Sanctuary for the Abused
Monday, February 06, 2017
By the time I was 7 or 8 I was being cool in a passive-aggressive response to her attempts to be close to me I would not let her touch me, I would not show happiness if something good happened or pain if something bad happened. I would just say "it's ok" no matter how much it wasn't. I also "showed" her and my dad by not getting the type of grades as I was capable of getting in school. I have spent much of my life sabotaging myself to get back at them.
Passive-aggressive behavior can take the form of sarcasm, procrastination, chronic lateness, being a party pooper, constantly complaining, being negative, offering opinions and advice that is not asked for, being the martyr, slinging arrows ("whatever have you done to your hair", "gained a little weight haven't we?"), etc. If we don't know how to set boundaries or will go along with anything to avoid conflict, then we often will agree to doing things we don't want to do - and as a result we will not be happy doing them and will get back at the other person somehow, someway because we are angry at them for "making" us do something we don't want to do. A classic scenario is being asked where you want to eat and saying "oh, I don't care, wherever you want to" and then being angry because they take us somewhere we don't like. We think they should be able to read our mind and know we don't want to do whatever. Typically, in relationships, one partner will ask the other to do something and the person who can't say "I don't want to do that" - will agree to do it and then not do it. This will result in nagging and scolding which will cause more anger and passive-aggressive behavior.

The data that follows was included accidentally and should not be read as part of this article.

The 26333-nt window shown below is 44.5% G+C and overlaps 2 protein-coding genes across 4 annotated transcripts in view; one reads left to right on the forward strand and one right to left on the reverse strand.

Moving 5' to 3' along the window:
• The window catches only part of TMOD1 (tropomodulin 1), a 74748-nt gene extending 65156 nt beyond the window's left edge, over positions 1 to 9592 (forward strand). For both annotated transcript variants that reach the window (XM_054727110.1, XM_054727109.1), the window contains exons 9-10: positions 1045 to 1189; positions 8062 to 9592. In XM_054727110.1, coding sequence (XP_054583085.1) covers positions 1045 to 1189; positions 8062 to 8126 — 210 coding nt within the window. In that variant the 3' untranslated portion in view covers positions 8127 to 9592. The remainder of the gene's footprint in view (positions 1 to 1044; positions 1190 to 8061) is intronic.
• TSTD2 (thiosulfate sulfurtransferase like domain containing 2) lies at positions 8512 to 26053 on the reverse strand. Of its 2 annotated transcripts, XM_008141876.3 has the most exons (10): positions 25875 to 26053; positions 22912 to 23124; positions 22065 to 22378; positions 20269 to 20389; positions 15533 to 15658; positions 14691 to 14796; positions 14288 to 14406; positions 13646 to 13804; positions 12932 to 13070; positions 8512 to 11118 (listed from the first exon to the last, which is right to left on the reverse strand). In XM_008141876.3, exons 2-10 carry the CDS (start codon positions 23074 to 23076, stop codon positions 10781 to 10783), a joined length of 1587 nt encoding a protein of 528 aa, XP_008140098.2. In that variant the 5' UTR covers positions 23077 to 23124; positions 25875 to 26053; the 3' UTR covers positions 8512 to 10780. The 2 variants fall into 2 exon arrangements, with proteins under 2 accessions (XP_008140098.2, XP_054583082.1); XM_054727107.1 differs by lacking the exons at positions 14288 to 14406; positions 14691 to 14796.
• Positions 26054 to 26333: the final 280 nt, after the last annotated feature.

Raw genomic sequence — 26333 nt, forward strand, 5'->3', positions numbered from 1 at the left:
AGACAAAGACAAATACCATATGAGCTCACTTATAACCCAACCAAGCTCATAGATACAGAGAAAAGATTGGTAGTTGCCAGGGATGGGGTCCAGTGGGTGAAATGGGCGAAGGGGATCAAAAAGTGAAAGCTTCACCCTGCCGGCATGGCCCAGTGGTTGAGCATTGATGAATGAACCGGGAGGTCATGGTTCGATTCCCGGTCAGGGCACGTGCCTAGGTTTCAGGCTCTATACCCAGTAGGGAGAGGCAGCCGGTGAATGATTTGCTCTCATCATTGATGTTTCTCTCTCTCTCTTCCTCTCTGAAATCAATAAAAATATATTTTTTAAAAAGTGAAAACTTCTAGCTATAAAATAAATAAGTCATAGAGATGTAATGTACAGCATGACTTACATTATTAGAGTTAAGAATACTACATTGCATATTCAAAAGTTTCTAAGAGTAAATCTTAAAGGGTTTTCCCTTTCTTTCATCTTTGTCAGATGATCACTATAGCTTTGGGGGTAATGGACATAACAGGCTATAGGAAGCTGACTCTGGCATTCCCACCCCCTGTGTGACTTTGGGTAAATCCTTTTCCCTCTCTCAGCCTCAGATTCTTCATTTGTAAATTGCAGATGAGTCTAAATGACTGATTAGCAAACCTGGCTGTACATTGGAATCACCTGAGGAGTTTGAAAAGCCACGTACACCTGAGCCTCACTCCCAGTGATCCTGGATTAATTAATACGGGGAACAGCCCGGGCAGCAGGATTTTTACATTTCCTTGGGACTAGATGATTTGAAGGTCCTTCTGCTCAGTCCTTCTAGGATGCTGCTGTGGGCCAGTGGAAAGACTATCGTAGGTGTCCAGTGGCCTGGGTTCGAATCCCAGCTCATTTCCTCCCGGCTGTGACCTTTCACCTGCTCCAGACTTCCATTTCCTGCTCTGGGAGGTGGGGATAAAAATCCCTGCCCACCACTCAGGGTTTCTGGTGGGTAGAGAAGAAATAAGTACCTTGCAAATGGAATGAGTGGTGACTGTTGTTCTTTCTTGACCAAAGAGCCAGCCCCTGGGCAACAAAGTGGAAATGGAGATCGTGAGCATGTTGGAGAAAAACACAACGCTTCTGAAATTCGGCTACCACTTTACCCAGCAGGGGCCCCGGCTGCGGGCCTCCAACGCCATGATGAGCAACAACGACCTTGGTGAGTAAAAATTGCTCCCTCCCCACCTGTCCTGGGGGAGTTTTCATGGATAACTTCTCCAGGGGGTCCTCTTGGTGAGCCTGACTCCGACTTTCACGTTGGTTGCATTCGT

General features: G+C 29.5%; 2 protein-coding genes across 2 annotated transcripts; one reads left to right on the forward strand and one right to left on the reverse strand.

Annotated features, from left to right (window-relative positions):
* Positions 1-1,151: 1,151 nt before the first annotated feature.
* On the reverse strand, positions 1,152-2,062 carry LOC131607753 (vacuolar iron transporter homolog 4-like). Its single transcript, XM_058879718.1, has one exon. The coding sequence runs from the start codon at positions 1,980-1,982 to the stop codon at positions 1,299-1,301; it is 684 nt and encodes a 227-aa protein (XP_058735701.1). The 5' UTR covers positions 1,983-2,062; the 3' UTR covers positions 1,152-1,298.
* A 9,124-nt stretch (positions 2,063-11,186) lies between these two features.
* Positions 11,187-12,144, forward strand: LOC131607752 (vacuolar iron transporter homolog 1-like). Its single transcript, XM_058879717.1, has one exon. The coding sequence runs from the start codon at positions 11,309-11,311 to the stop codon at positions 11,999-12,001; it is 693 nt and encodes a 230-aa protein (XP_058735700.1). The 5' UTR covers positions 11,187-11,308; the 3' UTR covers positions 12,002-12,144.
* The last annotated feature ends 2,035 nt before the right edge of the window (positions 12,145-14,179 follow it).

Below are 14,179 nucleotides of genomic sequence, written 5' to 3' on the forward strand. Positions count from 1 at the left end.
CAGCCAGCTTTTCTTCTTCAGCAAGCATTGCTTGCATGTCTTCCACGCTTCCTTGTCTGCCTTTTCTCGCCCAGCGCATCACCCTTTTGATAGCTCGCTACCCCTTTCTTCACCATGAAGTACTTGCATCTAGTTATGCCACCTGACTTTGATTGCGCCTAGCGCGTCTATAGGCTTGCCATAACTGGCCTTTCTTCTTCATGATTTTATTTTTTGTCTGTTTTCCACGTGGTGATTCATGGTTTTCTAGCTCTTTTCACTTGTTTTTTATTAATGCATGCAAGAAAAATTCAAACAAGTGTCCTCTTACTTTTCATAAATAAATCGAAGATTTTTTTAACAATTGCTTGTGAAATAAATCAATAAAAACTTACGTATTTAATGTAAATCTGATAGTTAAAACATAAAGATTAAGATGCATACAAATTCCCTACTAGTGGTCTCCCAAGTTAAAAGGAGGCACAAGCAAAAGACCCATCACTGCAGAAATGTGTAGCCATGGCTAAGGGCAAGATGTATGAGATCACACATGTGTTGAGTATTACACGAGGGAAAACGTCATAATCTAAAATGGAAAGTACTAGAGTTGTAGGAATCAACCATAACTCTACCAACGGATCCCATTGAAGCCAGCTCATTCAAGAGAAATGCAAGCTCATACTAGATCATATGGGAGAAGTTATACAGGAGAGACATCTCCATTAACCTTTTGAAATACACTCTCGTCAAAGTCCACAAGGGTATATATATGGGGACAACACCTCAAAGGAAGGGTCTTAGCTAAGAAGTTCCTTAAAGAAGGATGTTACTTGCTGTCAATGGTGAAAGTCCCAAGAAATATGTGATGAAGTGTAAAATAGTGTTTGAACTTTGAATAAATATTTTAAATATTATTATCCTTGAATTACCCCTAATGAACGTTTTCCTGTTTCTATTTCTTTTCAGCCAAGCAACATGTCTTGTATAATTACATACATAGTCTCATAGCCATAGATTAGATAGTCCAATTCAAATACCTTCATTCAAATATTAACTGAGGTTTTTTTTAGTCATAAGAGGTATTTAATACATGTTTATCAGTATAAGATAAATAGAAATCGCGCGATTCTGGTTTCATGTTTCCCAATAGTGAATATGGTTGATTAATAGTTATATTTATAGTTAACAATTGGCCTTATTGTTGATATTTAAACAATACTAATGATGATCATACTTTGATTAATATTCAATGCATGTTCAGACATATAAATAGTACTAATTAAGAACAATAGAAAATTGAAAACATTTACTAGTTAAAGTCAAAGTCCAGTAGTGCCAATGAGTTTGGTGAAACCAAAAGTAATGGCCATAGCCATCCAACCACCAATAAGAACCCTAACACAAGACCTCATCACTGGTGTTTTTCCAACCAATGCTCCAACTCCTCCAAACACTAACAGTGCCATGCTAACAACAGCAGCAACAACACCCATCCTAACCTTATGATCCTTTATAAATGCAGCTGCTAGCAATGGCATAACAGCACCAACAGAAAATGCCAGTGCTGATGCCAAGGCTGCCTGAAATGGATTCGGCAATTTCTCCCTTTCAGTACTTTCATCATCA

The way to stop being passive-aggressive is to start being honest (first of all with ourselves), having boundaries (the more we get in touch with our inner children the more we can have boundaries with the angry ones that are causing us to be passive-aggressive), saying no when we don't want to do something. It is easier said than done. On one level what we are doing is recreating our childhood dynamics of being criticized by our parents.
It is because at our core we feel unworthy and unlovable that we have relationships - romantic, friendship, work - where we will be criticized and given the message that we are bad or wrong. Because we don't Love our self we need to manifest people outside of ourselves that will be our critical parent - then we can resent them, feel victimized, and be passive-aggressive. They are in fact just a reflection of how we treat ourselves internally. The more we can learn to defend ourselves internally from the critical parent voice the more we will find that we don't want critical people in our lives."
Passive Aggressive Personality Disorder was folded into Narcissistic Personality Disorder in the DSM. It is no longer a separate disorder from Narcissism.